There are quite a few different skin conditions and diseases that can affect the Boxer breed. We will discuss the most frequently seen skin problems with the Boxer dog. We will also talk about good care of the skin and steps that you can take at home to keep both the skin and coat of the Boxer dog in good, healthy condition.
First, let’s look at a list of the top skin problems and conditions that a Boxer can develop:
1. Demodex – This is a skin mite infection, also referred to as mange. There are several types of mange, and we will discuss all of them below.
2. A type of tumor that is a benign fatty tumor on the skin. This is also referred to as hot spots. The medical name for this is histiocytoma.
3. Allergic reaction in which the main symptoms is an eruption of a rash. This can range from minor to quite severe. This is sometimes localized, yet for some Boxer dogs, this can be a full body rash.
4. Seasonal Flank Alopecia. “Alopecia” simply means hair loss and as the other words imply, this usually strikes once per year (most often in the springtime during the winter shed) and hair loss is seen on the flanks (sides) of the Boxer dog.
5. Acne - Common to this breed, it can appear any where but is often seen on the chin and surrounding area. Read more: Boxer Dog Acne
Now, let’s look into these Boxer skin problems with more detail.
Red Mange, Demodectic Mange, Generalized Demodex or Demodicosis
This is a serious Boxer skin condition that can affect all dog breeds; the Boxer breed is one of many dog breeds who are prone to this. It is also known as Generalized Demodex. Demodicosis or Demodectic Mange.
The Demodex mite lives on all dogs and cannot be detected by the human eye. Normally,
dogs are not affected by this microscopic parasite. However, if a Boxer dog’s immune system is
weak, these mites will cause Red Mange.
What can make a Boxer dog have a weakened immune system? Stress or a
In most cases, the dog’s body will fight off the attack. In 10% of the cases, a Boxer dog will not be
able to fight the mite’s attach and Red Mange will set in.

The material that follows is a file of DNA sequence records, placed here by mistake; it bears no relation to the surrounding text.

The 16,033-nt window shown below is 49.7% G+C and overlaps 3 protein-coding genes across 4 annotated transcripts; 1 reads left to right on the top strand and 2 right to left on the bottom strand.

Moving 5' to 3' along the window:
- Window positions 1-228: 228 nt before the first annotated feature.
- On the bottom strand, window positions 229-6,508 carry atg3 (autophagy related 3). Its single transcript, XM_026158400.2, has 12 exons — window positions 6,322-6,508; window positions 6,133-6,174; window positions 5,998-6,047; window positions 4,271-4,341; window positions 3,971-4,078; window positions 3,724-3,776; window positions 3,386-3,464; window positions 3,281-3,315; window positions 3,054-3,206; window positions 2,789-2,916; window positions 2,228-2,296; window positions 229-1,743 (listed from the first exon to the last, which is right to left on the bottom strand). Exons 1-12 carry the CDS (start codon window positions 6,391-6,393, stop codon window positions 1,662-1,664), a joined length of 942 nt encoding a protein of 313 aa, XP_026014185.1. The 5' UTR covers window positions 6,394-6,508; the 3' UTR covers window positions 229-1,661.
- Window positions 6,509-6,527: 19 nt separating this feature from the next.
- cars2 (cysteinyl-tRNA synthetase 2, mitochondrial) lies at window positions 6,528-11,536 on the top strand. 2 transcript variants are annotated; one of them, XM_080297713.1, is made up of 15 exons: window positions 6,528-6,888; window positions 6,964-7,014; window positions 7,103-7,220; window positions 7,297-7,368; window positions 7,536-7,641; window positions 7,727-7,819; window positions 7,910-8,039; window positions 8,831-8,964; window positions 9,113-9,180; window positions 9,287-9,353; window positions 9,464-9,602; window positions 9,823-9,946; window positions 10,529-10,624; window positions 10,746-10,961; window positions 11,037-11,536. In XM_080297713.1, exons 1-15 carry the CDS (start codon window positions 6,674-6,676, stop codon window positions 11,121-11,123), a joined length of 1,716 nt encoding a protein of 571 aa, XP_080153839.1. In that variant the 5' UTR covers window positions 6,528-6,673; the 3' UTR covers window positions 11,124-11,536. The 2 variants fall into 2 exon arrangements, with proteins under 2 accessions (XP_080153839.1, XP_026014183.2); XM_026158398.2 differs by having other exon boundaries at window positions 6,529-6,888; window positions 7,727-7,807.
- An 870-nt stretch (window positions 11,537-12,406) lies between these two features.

90% of the time, the dog will simply have the localized form of this. The
only symptoms will be:
10% of the time, when a Boxer dog has a high allergic reaction to the mites,
the dog’s skin condition will worsen.
This is called Generalized Demodex. Demodicosis , Demodectic Mange or
Red Mange and this is the serious form.
The symptoms will be:
The best prevention is for Boxer owners to have their dog’s spayed or neutered,
if not planning on breeding. The mites
are always passed from mother to puppy.
Because the symptoms of this can look a lot like an allergic reaction on a
dog’s skin, it is important for testing to be done to determine if it is indeed
Demodectic Mange. If you think that your dog may have allergies which are
causing skin irritation, it is vitally important for a vet to rule out Red
A veterinarian must perform a skin scraping.
This must then be looked at under a microscope. If this is detected, the vet will give a diagnosis
of either Juvenile onset (if your dog is under 2 years old) or Adult onset (if
your dog is over 2 years old).
In the 90% of cases where this is just the localized form, it may clear up almost spontaneously. However, it is always recommended to bathe
your Boxer with antibacterial dog shampoo and apply a soothing lotion to the
dog’s skin. Skin scrapings must be done
every other week to make sure that the condition has not progressed into the
Generalized Demodicosis (Demodectic Mange or Red Mange)
Treatment for Red Mange / Demodectic Mange for a Boxer dog will include:
Keep in mind that most dogs do recover from this canine skin disease, although an owner must be patient as this does take